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NSA Used Heartbleed Attack, Failed To Warn Of Its Danger

The U.S. National Security Agency knew for years about the Heartbleed bug and exploited it against Americans, according to Bloomberg.

System administrators, software developers, and computer support personnel are trained to report immediately all security flaws. Bloomberg says that didn't happen here.

The agency found the Heartbleed glitch shortly after its introduction, according to one of the people familiar with the matter, and it became a basic part of the agency’s toolkit for stealing account passwords and other common tasks.

Keeping bugs secret from the public is prudent, as this keeps additional bad guys from realizing that a bug is present for exploitation. There is only one reason for keeping flaws secret from the programmers who made the errors, however, and that is to be able to keep using the flaw. The agency irresponsibly left Americans unsafe.

While the NSA ought to be exploiting any weakness in the information infrastructure of foreign governments and America's enemies, without a warrant it should not do so to Americans. In addition, failure to disclose flaws also allows other attackers to continue to use the flaws against the American public.

FreedomWorks and Senator Rand Paul are suing the NSA on behalf of all Americans.

The Heartbleed bug is the result of a programming flaw in the OpenSSL suite of software that powers many Internet sites' security. In the flawed implementation, a server (such as a web site) receives a request from the client for a piece of information of a certain size.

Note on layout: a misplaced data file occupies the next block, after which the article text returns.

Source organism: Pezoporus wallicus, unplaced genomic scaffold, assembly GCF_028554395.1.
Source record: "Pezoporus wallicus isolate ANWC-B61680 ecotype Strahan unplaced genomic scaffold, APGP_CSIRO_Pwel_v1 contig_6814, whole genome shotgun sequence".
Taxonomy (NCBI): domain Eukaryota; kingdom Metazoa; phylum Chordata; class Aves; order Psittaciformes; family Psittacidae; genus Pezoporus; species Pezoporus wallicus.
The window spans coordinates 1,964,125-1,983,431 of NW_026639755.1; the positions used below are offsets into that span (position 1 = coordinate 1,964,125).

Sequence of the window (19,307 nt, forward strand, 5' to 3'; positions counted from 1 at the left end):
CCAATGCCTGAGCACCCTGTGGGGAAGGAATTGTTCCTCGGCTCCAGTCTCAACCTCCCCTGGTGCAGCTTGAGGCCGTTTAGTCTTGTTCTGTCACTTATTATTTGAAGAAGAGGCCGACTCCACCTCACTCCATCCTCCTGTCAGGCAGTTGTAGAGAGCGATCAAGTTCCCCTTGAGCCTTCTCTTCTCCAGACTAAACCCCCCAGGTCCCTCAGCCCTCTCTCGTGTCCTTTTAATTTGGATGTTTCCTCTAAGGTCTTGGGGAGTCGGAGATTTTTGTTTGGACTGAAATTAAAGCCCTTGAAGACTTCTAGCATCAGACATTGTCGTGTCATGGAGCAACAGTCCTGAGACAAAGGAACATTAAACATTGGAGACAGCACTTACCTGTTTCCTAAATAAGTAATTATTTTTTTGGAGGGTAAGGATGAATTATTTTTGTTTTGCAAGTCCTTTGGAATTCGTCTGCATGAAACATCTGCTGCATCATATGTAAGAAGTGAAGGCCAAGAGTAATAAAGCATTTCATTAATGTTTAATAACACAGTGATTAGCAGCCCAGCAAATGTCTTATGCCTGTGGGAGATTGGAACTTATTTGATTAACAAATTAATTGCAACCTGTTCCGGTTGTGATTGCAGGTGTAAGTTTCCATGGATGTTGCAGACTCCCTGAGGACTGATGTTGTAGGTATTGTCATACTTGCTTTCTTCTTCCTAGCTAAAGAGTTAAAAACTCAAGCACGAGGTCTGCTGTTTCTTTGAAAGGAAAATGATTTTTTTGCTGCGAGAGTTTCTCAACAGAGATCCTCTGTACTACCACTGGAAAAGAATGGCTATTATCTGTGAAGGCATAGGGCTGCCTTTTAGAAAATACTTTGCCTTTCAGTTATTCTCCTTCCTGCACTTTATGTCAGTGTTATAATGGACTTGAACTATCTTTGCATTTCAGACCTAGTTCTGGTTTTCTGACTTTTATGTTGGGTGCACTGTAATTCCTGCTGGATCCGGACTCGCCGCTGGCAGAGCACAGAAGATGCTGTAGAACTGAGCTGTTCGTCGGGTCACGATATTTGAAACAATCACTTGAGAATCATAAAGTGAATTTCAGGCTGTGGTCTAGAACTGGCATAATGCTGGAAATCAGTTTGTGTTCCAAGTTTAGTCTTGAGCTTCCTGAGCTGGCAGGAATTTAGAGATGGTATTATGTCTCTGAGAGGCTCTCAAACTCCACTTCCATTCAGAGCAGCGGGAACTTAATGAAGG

Rather than checking that the piece of information, such as a password, is the requested size, the flawed server implementation would deliver a chunk of information the requested size -- up to 64 kilobytes of information. Since multiple users' security information is often stored together, the Heartbleed exploit usually delivers other users' secrets. It may not be the information an attacker is seeking, and only affects data the server had recently accessed, but the attack can be repeated over and over.

Together with the NSA's massive and illegal collection of data on all individuals, these secrets could be used to spy on Americans. People often use the same password in multiple locations, so finding one password would allow the NSA to use it in the other locations it discovered with its illegal phone and Internet tracking.

Harold Hoffman's picture
Harold Hoffman

I have been saying to stop using the big search engines and getting a profile of everything you do being built on you. Social networks are just as bad. We need to start doing the research on how we can protect ourselves on the internet. I have been using for about a year. They don't track and privacy to me is important.